Diary

Anthony Grafton

We have been in Hamburg for four months now, living above the shop – in the attic of the Warburg-Haus, where I am the visiting professor for Wintersemester 1998-99. This is the original home of what is now the Warburg Institute in London, the interdisciplinary centre for research in the history of the classical tradition created early this century by the brilliant, haunted cultural historian Aby Warburg. After more than half a century, the Warburg-Haus has come back to life as a centre for scholarship of a different kind, and in a different Germany.

Warburg’s story is well known. He was born into a Jewish banking family and is said to have sold his birthright in the family firm to his younger brother Max, after reaching 13, the Jewish age of maturity, in return for a promise to buy him all the books he wanted. Aby rebelled against the family’s Orthodox and mercantile tradition; and like other German Jews from similar backgrounds, he decided to study art history at university – at Bonn, Munich and Strasbourg, where he handed in his dissertation.

In 1889, he joined a group of German students in Florence, where he discovered what became two lifelong passions: the art of the 15th century, the style and setting of which he investigated with meticulous attention, and the young painter Mary Hertz, whom he eventually married. The citizen of a dark mercantile city in the far north developed an elaborate second identity in the sunlit south, becoming – as he liked to say – ‘Florentine in his soul’.

From the first, he did more than look. Inspired by Jacob Burckhardt’s dazzling work on the Renaissance he found himself repelled by the art history of the time, with its long, gushing appreciations of the Quattrocento. Like his teacher Hubert Janitscheck, he was interested in looking at the methods of particular artists in the context of the economic, social and spiritual history they lived through, and came to be fascinated by the ways in which Renaissance artists learned from ancient art and literature to express strong feelings and rapid movement. Like Nietzsche and the great historian of ancient religion, Hermann Usener, Warburg saw that the ancient world was not the harmonious paradise evoked by Winckelmann and embodied in the plaster casts on bourgeois mantelpieces, but a world of formidable passions, formidably expressed.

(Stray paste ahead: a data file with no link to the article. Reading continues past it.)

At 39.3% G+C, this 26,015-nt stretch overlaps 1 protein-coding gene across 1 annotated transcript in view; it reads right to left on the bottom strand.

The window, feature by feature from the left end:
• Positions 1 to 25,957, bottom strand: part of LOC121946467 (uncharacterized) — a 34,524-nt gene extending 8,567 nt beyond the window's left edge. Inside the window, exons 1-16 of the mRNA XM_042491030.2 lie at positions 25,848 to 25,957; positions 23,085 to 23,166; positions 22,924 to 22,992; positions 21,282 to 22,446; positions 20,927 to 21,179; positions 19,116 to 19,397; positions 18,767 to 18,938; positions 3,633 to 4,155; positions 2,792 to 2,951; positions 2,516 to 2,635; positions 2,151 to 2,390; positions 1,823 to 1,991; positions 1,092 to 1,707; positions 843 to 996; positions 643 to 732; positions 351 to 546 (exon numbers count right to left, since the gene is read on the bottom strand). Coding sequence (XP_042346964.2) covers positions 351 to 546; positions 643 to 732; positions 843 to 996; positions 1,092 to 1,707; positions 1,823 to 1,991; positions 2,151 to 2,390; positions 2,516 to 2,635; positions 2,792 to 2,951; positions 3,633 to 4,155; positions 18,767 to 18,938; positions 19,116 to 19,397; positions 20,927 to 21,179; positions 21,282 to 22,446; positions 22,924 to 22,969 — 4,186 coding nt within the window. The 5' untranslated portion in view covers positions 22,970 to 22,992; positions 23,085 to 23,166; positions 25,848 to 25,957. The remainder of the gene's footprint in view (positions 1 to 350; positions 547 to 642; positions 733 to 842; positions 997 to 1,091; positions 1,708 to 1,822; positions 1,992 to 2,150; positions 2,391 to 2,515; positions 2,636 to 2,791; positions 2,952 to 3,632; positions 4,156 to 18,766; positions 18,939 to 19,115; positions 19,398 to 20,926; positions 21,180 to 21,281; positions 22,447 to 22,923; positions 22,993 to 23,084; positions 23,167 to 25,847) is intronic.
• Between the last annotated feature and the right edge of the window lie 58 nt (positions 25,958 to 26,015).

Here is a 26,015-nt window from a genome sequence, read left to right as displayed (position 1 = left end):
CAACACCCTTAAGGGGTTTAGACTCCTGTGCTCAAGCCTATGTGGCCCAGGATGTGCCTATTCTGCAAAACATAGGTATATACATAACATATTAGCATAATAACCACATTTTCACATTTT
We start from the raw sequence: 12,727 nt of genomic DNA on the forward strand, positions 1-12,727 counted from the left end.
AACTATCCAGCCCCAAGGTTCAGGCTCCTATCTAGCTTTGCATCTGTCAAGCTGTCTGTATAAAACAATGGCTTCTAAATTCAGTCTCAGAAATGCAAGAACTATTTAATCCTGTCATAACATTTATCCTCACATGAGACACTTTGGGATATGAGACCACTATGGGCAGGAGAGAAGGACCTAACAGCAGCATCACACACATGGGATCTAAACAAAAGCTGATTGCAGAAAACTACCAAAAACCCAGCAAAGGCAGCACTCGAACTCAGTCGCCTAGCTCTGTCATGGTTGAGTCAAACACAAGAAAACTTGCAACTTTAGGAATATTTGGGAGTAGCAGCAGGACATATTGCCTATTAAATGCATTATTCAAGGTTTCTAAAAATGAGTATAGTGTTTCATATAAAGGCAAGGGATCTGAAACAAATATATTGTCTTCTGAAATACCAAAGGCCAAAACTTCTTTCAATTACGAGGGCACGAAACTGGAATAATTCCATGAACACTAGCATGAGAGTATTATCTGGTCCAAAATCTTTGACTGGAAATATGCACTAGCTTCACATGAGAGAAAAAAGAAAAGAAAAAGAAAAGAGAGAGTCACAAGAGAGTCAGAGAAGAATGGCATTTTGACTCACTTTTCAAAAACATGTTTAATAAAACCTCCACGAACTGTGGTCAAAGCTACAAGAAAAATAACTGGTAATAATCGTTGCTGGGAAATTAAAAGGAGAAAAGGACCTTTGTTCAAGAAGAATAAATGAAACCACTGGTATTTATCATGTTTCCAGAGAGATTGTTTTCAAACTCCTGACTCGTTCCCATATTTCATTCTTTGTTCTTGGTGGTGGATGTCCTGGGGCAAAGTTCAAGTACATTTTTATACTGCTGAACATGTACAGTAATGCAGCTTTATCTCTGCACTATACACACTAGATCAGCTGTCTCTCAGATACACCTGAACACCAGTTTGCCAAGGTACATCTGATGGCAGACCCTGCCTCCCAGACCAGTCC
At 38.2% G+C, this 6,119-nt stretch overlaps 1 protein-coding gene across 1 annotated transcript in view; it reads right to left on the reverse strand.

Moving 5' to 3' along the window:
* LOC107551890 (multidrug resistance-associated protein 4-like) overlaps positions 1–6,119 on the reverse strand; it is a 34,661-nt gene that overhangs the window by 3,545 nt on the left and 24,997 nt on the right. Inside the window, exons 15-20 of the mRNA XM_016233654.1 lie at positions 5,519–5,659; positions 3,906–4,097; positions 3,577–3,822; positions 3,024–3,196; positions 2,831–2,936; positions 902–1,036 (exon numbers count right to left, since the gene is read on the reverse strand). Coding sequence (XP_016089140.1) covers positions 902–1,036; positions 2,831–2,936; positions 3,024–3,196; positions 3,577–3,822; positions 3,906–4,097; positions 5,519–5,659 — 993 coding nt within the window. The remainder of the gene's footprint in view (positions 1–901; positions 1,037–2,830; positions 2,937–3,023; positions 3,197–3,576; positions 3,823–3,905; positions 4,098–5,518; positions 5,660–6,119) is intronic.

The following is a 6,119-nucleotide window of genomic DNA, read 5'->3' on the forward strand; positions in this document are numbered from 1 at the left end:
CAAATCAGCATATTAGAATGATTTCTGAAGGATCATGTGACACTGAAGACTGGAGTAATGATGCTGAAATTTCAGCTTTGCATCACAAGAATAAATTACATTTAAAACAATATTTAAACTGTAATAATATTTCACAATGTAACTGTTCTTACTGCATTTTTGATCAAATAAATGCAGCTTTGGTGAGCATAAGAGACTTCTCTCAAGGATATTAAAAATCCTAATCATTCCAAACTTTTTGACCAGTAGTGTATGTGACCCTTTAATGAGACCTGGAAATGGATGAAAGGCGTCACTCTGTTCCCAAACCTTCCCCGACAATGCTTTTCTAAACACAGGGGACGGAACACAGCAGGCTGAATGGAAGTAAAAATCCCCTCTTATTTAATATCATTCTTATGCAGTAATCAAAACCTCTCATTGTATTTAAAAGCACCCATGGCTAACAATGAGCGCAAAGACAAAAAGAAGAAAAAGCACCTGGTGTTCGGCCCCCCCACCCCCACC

Humanists like Alberti read ancient texts and ancient art in search of powerful ways to express emotion and portray movement – for example, by the violent motion of what Warburg called ‘bewegtes Beiwerk’, hair and garments. Botticelli, Dürer and others interpreted ancient works of art in much the same way. Warburg pursued this theme in a dazzling doctoral dissertation on Botticelli.

As a Jew and a citizen of Hamburg, a city without a university, he remained a private scholar rather than embarking on a university career. But he became an expert on the art and archives of Italy and the owner of what soon grew into a spectacularly rich library. An expedition to New Mexico, where he studied the art and ritual of the Pueblo tribes, gave him a sense of what it meant to live in a pagan world (a sense he renewed at the end of his life in Mussolini’s Rome).